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Old 01-24-2013, 09:47 PM   #8
Chemist
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Join Date: Dec 2012
Location: Near a tennis court
Posts: 343
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Quote:
Originally Posted by hhollines View Post
For those of you that serve as both the parent and tennis coach, can you share the good, bad and ugly? I'd be interested in what has worked, not worked, and what you have learned.

I never thought I would consider taking on a more active role but I'm thinking about it. I played up until college and I "was" a 5.0 level player (I don't play competitively anymore but probably still a 4.5 level). I understand the game to the extent I've been exposed (more that most parents out there) but I don't pretend to know as much as former professionals and/or the top tier coaches (for example) . . . I know what I don't know. My daughter has an outstanding coach but there's gaps in time when we can't see her coach due to weather, lack of indoor courts & traveling.

My wife and I watch all her matches so we have the best feel for what's happening under pressure when the lights go on. My thought is to be a more involved parent but seek out high performance coaches and/or experts to work on pieces/aspects of her game and then always connect with her coach when possible (the USPTA describes 5 levels of parent-coaches and I'd be close to a level 2; probably 2.5).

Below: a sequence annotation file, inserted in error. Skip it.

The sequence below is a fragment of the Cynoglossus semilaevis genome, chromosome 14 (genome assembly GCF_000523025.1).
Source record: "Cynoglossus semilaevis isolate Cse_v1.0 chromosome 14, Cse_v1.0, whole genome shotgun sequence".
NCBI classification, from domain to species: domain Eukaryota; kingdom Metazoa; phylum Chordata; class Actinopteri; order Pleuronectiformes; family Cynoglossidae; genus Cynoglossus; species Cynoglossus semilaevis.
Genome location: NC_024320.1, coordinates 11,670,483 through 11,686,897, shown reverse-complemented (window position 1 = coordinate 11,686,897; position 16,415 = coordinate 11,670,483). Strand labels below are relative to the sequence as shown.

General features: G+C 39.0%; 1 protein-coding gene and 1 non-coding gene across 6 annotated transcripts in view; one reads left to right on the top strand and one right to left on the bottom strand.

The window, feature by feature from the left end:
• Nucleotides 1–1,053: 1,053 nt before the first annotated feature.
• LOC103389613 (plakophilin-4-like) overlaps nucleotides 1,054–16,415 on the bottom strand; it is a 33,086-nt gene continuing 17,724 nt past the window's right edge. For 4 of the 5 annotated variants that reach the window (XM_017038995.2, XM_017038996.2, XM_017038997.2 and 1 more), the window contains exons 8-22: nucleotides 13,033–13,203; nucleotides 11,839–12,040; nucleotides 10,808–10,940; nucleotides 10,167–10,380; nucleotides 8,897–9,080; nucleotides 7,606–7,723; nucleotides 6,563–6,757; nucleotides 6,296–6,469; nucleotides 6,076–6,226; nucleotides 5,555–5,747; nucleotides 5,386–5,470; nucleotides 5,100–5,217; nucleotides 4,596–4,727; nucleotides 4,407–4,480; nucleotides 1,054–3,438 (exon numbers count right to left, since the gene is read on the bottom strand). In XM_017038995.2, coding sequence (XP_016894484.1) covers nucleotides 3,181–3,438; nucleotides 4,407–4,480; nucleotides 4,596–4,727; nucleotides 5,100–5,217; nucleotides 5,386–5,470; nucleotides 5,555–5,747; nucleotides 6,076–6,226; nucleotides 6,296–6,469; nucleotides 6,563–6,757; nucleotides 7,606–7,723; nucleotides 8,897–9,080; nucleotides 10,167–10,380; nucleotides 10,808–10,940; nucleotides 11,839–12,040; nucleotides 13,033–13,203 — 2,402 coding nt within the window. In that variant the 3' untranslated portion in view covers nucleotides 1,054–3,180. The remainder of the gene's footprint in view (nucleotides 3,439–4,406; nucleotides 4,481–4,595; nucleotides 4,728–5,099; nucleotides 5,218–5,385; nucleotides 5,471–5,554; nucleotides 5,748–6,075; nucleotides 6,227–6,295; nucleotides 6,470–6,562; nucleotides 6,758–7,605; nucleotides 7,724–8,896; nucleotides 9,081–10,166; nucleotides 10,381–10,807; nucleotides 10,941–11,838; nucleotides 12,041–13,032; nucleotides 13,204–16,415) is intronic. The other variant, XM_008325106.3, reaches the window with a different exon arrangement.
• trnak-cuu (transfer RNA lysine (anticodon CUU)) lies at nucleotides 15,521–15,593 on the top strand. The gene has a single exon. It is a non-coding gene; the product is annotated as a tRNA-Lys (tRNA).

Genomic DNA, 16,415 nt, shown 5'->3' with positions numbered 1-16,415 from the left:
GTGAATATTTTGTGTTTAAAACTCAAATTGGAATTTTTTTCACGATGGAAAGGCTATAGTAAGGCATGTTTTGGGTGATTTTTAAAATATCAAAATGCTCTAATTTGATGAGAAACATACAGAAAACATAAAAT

I live in a very challenging section and there's no full time training programs available, limited group hitting, and indoor courts are difficult to obtain in the winter months, so you have to get creative. Very few top ranked national players come out of this section so I feel something unique must be attempted . . . (until and unless we can relocate to a better section).

I'm very concerned about getting more involved but I feel there may be no other option . . . I have a great relationship with my daughter hence why I've stayed away from getting more involved but she is very driven and this is a key time in her development and the status quo is problematic . . .

any advice/thoughts/insight would be much appreciated.
Get more involved, working with her coach, learn to be a better coach, gain your daughter's trust after you help her win some tough three setters... and your daughter will become a better and happier player and you will enjoy a closer relationship with your daughter.

It's a teamwork - our kids, their coach, and parents. We can play a key role, as we care more about our kids and we know more how they win and how they struggle.

Not all coaches are capable of producing top players. A few may be teaching the wrong things.
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